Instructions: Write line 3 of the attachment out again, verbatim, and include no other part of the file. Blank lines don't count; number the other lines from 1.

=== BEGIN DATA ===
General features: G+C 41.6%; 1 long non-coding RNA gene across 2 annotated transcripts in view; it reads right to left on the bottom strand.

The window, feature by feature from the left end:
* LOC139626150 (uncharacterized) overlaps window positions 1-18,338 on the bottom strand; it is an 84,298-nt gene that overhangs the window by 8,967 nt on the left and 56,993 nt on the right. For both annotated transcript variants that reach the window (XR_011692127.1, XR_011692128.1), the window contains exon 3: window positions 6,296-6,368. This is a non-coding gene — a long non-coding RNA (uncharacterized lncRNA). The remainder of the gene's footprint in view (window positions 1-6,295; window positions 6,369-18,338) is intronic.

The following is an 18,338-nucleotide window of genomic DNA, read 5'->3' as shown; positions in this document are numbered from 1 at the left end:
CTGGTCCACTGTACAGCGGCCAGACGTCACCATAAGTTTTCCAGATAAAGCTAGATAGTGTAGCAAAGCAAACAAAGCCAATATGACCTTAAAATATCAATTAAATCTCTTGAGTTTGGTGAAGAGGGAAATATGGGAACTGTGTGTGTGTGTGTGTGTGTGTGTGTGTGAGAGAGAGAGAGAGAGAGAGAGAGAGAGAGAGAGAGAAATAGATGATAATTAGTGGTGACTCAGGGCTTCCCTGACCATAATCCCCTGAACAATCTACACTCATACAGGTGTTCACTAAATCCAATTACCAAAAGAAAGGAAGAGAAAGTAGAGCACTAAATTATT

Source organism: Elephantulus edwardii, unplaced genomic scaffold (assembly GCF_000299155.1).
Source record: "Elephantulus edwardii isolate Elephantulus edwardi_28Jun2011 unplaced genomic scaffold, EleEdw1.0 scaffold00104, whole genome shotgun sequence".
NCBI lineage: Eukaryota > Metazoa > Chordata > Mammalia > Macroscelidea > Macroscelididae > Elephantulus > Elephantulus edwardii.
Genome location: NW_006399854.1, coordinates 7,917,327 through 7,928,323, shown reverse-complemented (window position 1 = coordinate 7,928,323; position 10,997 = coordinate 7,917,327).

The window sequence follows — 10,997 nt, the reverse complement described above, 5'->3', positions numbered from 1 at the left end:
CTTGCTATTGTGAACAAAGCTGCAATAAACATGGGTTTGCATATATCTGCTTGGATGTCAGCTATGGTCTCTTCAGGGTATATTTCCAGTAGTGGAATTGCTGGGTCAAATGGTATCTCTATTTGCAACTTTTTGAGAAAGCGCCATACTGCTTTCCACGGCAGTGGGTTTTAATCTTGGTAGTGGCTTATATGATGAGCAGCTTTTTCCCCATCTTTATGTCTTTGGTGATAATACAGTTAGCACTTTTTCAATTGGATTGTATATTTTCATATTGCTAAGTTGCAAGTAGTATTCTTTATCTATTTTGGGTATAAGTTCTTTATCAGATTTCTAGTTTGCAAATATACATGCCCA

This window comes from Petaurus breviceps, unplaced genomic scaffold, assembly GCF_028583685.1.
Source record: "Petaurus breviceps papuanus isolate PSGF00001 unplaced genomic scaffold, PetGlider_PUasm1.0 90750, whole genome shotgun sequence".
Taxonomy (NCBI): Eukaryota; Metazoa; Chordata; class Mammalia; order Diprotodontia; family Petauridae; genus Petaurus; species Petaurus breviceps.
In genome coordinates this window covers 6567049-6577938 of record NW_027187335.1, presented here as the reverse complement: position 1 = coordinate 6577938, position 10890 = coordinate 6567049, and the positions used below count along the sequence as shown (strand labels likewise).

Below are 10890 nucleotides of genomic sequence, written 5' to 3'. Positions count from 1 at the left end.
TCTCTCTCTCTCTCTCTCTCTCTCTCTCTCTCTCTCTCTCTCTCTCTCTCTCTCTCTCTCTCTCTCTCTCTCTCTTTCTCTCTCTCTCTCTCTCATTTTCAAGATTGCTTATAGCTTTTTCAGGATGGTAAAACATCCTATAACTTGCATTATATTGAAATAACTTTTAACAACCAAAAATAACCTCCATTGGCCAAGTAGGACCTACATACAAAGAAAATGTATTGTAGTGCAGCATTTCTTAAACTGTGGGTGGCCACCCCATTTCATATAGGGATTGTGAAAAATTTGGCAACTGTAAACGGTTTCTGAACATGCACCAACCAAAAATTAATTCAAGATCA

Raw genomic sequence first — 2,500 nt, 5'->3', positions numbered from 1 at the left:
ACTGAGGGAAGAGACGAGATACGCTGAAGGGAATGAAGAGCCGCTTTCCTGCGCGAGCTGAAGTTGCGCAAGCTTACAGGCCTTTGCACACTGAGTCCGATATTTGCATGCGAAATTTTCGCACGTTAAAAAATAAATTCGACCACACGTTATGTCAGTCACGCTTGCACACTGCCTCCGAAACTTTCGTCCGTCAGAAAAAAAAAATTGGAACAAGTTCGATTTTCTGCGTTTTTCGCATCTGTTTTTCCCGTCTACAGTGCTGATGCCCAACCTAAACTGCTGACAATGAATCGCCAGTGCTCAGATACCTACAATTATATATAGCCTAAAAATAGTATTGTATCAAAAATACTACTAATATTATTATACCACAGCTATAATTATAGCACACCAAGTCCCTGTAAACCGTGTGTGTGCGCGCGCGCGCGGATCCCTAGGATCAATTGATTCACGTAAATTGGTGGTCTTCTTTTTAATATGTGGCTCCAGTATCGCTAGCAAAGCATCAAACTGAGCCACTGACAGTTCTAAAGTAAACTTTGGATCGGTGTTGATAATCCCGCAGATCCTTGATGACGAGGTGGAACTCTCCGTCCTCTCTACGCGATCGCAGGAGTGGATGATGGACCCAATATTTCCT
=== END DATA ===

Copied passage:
* LOC139626150 (uncharacterized) overlaps window positions 1-18,338 on the bottom strand; it is an 84,298-nt gene that overhangs the window by 8,967 nt on the left and 56,993 nt on the right. For both annotated transcript variants that reach the window (XR_011692127.1, XR_011692128.1), the window contains exon 3: window positions 6,296-6,368. This is a non-coding gene — a long non-coding RNA (uncharacterized lncRNA). The remainder of the gene's footprint in view (window positions 1-6,295; window positions 6,369-18,338) is intronic.